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Next-generation sequencing platforms can also be used for transcriptome profiling and DNA-protein interaction studies using chromatin immunoprecipitation.

Cell-based, protein, tissue, microRNA, lipid, and carbohydrate microarrays are all variations on the DNA microarray format. These microarray-based platforms can be used in basic research laboratories to identify protein function, protein-protein interaction, and prognostic and predictive disease markers, among other applications.

Below are introductions to each technology, as well as links to download pdf files containing more detailed and experimental information. If you'd like to explore more, we have also put together a list of scientific references on various topics, located in our resources & links section.

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Next-generation sequencing

Next-generation sequencing (NGS), also called massively parallel and deep sequencing, has been commercially available since 2004. NGS increases sequencing throughput by laying millions of DNA fragments on a single chip and sequencing all fragments in parallel. DNA fragments are used to build fragment libraries that are subsequently arranged on a single chip and used as sequencing templates. Informatics allows each sequencing read to be mapped to a reference genome. Due to the vast amount of sequence data that is generated in one run, a sophisticated information technology infrastructure is required.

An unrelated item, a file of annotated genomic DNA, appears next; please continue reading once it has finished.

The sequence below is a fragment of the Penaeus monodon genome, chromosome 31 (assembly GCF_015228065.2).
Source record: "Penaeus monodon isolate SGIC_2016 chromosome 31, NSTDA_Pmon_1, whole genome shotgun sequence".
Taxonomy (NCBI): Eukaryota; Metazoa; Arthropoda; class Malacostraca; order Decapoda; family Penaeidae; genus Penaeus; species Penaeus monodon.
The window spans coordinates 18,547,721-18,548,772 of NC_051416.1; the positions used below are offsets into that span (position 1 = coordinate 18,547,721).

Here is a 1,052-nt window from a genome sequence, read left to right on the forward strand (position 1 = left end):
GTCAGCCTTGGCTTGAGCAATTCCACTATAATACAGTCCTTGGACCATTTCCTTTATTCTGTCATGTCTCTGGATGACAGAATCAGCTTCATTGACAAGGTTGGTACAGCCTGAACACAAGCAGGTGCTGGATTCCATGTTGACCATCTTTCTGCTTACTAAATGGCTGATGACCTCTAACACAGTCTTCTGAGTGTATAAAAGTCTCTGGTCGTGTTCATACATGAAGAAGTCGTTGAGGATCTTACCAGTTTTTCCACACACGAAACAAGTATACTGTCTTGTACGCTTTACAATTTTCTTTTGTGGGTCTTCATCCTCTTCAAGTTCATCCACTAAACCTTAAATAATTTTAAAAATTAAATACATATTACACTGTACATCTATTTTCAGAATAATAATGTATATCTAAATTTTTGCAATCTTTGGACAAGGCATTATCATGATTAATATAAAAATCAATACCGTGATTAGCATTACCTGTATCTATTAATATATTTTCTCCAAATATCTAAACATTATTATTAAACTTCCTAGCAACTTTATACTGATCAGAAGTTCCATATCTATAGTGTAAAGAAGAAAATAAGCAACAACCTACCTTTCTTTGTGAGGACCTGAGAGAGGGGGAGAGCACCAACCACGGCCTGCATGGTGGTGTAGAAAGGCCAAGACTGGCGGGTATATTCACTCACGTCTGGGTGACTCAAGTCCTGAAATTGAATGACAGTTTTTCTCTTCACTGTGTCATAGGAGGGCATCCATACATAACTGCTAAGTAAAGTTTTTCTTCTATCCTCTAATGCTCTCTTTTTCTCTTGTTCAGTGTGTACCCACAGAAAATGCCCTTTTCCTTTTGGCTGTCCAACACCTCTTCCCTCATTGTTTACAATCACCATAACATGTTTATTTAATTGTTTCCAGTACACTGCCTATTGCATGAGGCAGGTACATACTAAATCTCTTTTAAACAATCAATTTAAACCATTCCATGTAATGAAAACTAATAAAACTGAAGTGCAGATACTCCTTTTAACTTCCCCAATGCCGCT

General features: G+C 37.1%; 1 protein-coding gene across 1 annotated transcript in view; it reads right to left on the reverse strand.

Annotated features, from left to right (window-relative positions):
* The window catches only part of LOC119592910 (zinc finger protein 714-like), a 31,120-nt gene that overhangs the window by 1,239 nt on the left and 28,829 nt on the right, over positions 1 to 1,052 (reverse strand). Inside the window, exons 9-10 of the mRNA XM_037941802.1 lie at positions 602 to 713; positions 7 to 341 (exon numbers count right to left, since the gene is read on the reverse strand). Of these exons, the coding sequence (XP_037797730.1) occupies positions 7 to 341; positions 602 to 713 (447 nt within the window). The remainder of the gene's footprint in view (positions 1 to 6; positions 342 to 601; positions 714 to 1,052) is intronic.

Depending on the platform, NGS runs can take 10 hours to 5 days, generating read lengths ranging from 35 bp to 400 bp, and creating between 400 and 3000 Mb of data per run.

Three commercially available NGS platforms include FLX Genome Sequencer (Roche/454), Genome Analyzer II (Illumina), and SoLID (Sequencing by Oligo Ligation and Detection) Sequencer (Applied Biosystems). They can be used for transcriptome profiling (mRNA-Seq), DNA-protein interaction studies using chromatin immunoprecipitation (ChIP-Seq), miRNA profiling, and DNA methylation studies.

Single molecule sequencing, also called "third-generation" sequencing, does not involve amplification and offers longer reads and higher quality data. The HeliScope (Helicos) employs True Single Molecule Sequencing (tSMS) technology to produce over 10 Gb of sequence data in an eight day run. Pacific Biosciences has developed Single Molecule Real Time (SMRT) sequencing technology which involves proprietary surface and nucleotide chemistries.

The advantages of microarrays in comparison to NGS include: relatively inexpensive, easy to prepare samples, mature informatics and statistics. However, microarrays are not quantitative, have limited dynamic range, and relatively high background and low sensitivity compared to NGS.

The advantages of NGS include: quantitative measurements, larger dynamic range, and lower background and more sensitivity compared with microarrays. However, NGS is quite expensive, sample preparation is more complex, and a huge IT infrastructure is required to manage the amount of data generated.

 Next-generation sequencing: Synergy with microarrays 

Carbohydrate arrays

Carbohydrate microarrays are emerging as a common technique used in glycomic research, as they can be used to characterise carbohydrate-cell interactions, determine the binding profile of carbohydrate-binding proteins, detect pathogens, and provide high-throughput screening of inhibitors of carbohydrate-protein interactions.

 Carbohydrate arrays 

Cell-based arrays